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This digital edition by Joseph H. Peterson,
Copyright © 2003, 2005. All rights reserved.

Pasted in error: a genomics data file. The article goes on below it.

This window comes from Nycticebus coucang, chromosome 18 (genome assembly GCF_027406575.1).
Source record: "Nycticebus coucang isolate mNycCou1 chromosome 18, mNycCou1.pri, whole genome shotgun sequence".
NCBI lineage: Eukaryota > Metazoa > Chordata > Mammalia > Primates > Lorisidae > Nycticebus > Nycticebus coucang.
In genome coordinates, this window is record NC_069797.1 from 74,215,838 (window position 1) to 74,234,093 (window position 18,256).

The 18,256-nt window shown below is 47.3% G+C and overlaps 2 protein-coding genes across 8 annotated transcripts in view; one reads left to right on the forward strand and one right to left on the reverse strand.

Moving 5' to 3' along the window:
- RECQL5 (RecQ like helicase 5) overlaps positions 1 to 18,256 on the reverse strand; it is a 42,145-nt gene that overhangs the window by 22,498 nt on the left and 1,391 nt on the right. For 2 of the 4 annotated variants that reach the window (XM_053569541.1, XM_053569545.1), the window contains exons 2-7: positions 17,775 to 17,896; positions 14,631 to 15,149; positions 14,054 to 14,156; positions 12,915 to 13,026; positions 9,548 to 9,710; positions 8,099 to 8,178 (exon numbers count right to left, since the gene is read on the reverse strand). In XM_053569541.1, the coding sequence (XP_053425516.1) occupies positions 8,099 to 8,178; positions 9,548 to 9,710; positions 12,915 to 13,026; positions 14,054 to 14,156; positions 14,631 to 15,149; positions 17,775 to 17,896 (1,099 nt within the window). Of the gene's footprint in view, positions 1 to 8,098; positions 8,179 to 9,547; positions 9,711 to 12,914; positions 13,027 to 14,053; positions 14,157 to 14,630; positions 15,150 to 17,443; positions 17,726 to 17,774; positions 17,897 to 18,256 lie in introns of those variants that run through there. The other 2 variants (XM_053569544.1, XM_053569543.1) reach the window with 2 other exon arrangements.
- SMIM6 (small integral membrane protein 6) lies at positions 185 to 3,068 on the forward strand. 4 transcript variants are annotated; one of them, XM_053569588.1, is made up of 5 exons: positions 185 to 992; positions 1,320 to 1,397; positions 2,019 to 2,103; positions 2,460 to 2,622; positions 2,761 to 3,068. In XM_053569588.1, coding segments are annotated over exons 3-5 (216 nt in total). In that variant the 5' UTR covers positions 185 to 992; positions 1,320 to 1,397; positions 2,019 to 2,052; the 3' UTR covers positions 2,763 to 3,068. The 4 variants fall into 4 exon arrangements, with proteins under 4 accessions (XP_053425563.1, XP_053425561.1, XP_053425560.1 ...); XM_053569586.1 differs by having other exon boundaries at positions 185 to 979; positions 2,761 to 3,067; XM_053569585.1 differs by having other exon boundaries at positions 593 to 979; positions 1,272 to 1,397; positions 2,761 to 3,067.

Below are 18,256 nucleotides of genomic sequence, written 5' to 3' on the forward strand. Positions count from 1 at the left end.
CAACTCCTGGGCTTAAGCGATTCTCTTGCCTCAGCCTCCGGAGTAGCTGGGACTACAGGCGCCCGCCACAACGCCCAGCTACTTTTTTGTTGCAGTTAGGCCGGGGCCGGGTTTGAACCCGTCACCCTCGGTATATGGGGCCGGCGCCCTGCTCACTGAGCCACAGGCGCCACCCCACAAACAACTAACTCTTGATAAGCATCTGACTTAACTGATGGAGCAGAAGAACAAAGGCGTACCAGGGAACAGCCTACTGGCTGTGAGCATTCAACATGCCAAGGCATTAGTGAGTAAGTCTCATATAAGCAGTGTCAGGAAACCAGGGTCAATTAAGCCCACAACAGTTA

WHAT is here presented unto thee (Christian Reader) being a True and Faithful Relation, &c. (as the Title beareth, and will be further cleared by this Preface) though by the carriage of it, in some respects, and by the Nature at it too, it might be deemed and termed, A Work of Darknesse: Yet it is no other then what with great tendernesse and circumspection, was tendered to men of highest Dignity in Europe, Kings and Princes, and by all (England excepted) listned unto for a while with good respect. By some gladly embraced and entertained for a long time; the Fame whereof being carryed unto Rome, it made the Pope to bestir himself, not knowing what the event of it might be, and how much it mjght concern him. And indeed, filled all men, Learned and Unlearned in most places with great wonder and astonishment: all which things will be shewed and made good (to the utmost of what we have said), in the Contents of this book, by unquestionable Records and evidences. And therefore I make no question but there will be men enough found in the world whose curiosity will lead them to Read what I think is not to be parallell’d in that Kind by any book that hath been set out in any Age to read: I say, though it be to no other end then to satisfie their curiosity. But whatsoever other men, according to their several inclinations, may propose to themselves in the reading of it, yet I may and must here professe in the first place, in Truth and Sincerity, that the end that I propose to my self (so far as I have contributed to the Publishing of the Work) is not to satisfie curiosity, but to do good, and promote Religion. When we were first acquainted with the Book, and were offered the reading of it, having but lately been conversant in a Subject of much Affinity; to wit, of Mistaken Inspiration and Possession, through ignorance of Natural causes (which labour of ours, as it was our aime at the first in publishing of it, to do good, so we have had good reason since to believe, that we did not altogether misse of what we aimed at) we could not but gladly accept of it. And as we gladly accepted, so we read unto the end with equal eagernesse and Alacrity: Which when we had done, truly it was our Opinion, That the Publishing of it could not but be very Seasonable and Useful, as against Atheists at all times, so in these Times especially, when the Spirit of Error and Illusion, not in profest Anabaptists only, even of the worst lind that former Ages have known and abhorred, doth so much prevail, but in many also, who though they disclaim and detest openly (and heartily too, I hope, most of them) the fruits and effects that such causes have produced in others, yet ground themselves neverthelesse upon the same principles of Supposed Inspiration and imaginary Revelations; and upon that account deem themselves, if not the Only, yet much better Christians then others. And I was much Confirmed in this Judgment when I was told (as indeed I was, at the first, by them that knew very well) that the Most Reverend, Pious and Learned Archbishop of Armagh, lately deceased  deceased, upon reading of the said book, before his death, had declared himself to the same purpose, and wished it Printed. But because it is very possible, that every Reader will not at the first be so well able of himself to make that good use by good and Rational Inferences and Observations of this sad Story as is aimed at, my chiefest aim in this Preface is to help such. And because it is not lesse probable that this Licentious Age will afford very many, who with the Saduces of old (that is, Jewish Epicures) believe no Spirit, or Angel, or Resurrection; who therefore being prepossessed with prejudice when they hear of so many Spirits as are here mentioned, and so many strange Apparitions, in several Kinds, will not only fling back themselves, but will be ready to laugh at any other that give any credit to such things. Although I will not take upon me to convert any by Reason that are engaged into such an opinion by a wicked life, that is, Unjust practises, Luxurious lewd courses, open profanenesse, under the name of Wit and Galantry, and the like, because, I think, it is very just with God to leave such to the error and blindnesse of their Judgments; so that without a Miracle there can be little hopes of such. Yet I shall hope that such as are Rational men, sober in their Lives and Conversations, such as I have known my self; yea, men of excellent parts in other things, men that are both willing to hear and able to consider: that such, I say, may receive some satisfaction by what I shall say and propose to their Ingenuous consideration in this matter. Were we to argue the case by Scripture, the businesse would soon be at an end; there being no one Controverted point among men, that I know of, that can receive a more Ample, Full, Clear and speedy determination, then this business of Spirits, and Witches, and Apparitions may, if the Word of God might be Judge. But I will suppose that I have to do with such, who though they do not altogether deny the Word of God, yet will not easily, however, admit of any thing that they think contrary to Reason, or at least not to be maintained by Reason. I shall therefore forbear all Scripture Proofs and Testimonies in this particular, and desire the Christian Reader (who otherwise might justly take offence) to take notice upon what ground it is that I forbear.